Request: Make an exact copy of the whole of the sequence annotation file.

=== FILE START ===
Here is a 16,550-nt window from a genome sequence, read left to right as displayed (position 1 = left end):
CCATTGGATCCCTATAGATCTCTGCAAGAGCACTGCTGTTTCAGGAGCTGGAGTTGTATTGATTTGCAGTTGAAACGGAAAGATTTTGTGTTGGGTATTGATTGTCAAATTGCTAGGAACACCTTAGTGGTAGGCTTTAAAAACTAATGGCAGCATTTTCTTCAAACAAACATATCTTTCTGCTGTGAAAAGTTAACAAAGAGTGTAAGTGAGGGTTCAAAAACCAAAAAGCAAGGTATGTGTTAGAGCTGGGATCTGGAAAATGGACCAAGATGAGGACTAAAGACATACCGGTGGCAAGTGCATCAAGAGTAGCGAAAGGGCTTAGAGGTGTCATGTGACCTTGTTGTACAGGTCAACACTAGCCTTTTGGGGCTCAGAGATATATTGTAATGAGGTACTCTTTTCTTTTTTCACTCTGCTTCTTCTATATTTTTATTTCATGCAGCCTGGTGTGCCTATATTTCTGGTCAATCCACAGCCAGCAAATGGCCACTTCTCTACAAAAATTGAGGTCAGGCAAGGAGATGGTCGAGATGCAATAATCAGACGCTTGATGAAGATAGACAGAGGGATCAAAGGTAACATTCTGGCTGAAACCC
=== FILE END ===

Here is a 16,550-nt window from a genome sequence, read left to right as displayed (position 1 = left end):
CCATTGGATCCCTATAGATCTCTGCAAGAGCACTGCTGTTTCAGGAGCTGGAGTTGTATTGATTTGCAGTTGAAACGGAAAGATTTTGTGTTGGGTATTGATTGTCAAATTGCTAGGAACACCTTAGTGGTAGGCTTTAAAAACTAATGGCAGCATTTTCTTCAAACAAACATATCTTTCTGCTGTGAAAAGTTAACAAAGAGTGTAAGTGAGGGTTCAAAAACCAAAAAGCAAGGTATGTGTTAGAGCTGGGATCTGGAAAATGGACCAAGATGAGGACTAAAGACATACCGGTGGCAAGTGCATCAAGAGTAGCGAAAGGGCTTAGAGGTGTCATGTGACCTTGTTGTACAGGTCAACACTAGCCTTTTGGGGCTCAGAGATATATTGTAATGAGGTACTCTTTTCTTTTTTCACTCTGCTTCTTCTATATTTTTATTTCATGCAGCCTGGTGTGCCTATATTTCTGGTCAATCCACAGCCAGCAAATGGCCACTTCTCTACAAAAATTGAGGTCAGGCAAGGAGATGGTCGAGATGCAATAATCAGACGCTTGATGAAGATAGACAGAGGGATCAAAGGTAACATTCTGGCTGAAACCC